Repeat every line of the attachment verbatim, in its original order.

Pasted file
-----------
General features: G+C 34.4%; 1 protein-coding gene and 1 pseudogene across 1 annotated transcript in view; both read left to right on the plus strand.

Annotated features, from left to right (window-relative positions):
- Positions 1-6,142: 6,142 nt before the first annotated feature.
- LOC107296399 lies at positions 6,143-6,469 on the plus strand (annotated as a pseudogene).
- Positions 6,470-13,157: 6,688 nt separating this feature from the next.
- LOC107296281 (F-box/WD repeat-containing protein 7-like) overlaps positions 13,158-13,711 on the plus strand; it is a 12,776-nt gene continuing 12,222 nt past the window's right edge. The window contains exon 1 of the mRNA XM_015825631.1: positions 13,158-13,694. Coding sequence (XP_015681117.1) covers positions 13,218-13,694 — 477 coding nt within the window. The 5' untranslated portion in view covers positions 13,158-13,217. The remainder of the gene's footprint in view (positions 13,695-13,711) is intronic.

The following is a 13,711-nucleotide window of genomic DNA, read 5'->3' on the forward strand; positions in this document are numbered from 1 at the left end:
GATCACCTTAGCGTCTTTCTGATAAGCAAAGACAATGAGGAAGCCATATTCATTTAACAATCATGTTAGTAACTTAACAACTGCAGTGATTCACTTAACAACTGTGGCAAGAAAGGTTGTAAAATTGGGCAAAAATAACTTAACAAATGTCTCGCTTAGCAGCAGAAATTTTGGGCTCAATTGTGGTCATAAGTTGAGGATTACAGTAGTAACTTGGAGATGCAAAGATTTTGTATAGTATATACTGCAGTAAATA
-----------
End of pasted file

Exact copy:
General features: G+C 34.4%; 1 protein-coding gene and 1 pseudogene across 1 annotated transcript in view; both read left to right on the plus strand.

Annotated features, from left to right (window-relative positions):
- Positions 1-6,142: 6,142 nt before the first annotated feature.
- LOC107296399 lies at positions 6,143-6,469 on the plus strand (annotated as a pseudogene).
- Positions 6,470-13,157: 6,688 nt separating this feature from the next.
- LOC107296281 (F-box/WD repeat-containing protein 7-like) overlaps positions 13,158-13,711 on the plus strand; it is a 12,776-nt gene continuing 12,222 nt past the window's right edge. The window contains exon 1 of the mRNA XM_015825631.1: positions 13,158-13,694. Coding sequence (XP_015681117.1) covers positions 13,218-13,694 — 477 coding nt within the window. The 5' untranslated portion in view covers positions 13,158-13,217. The remainder of the gene's footprint in view (positions 13,695-13,711) is intronic.

The following is a 13,711-nucleotide window of genomic DNA, read 5'->3' on the forward strand; positions in this document are numbered from 1 at the left end:
GATCACCTTAGCGTCTTTCTGATAAGCAAAGACAATGAGGAAGCCATATTCATTTAACAATCATGTTAGTAACTTAACAACTGCAGTGATTCACTTAACAACTGTGGCAAGAAAGGTTGTAAAATTGGGCAAAAATAACTTAACAAATGTCTCGCTTAGCAGCAGAAATTTTGGGCTCAATTGTGGTCATAAGTTGAGGATTACAGTAGTAACTTGGAGATGCAAAGATTTTGTATAGTATATACTGCAGTAAATA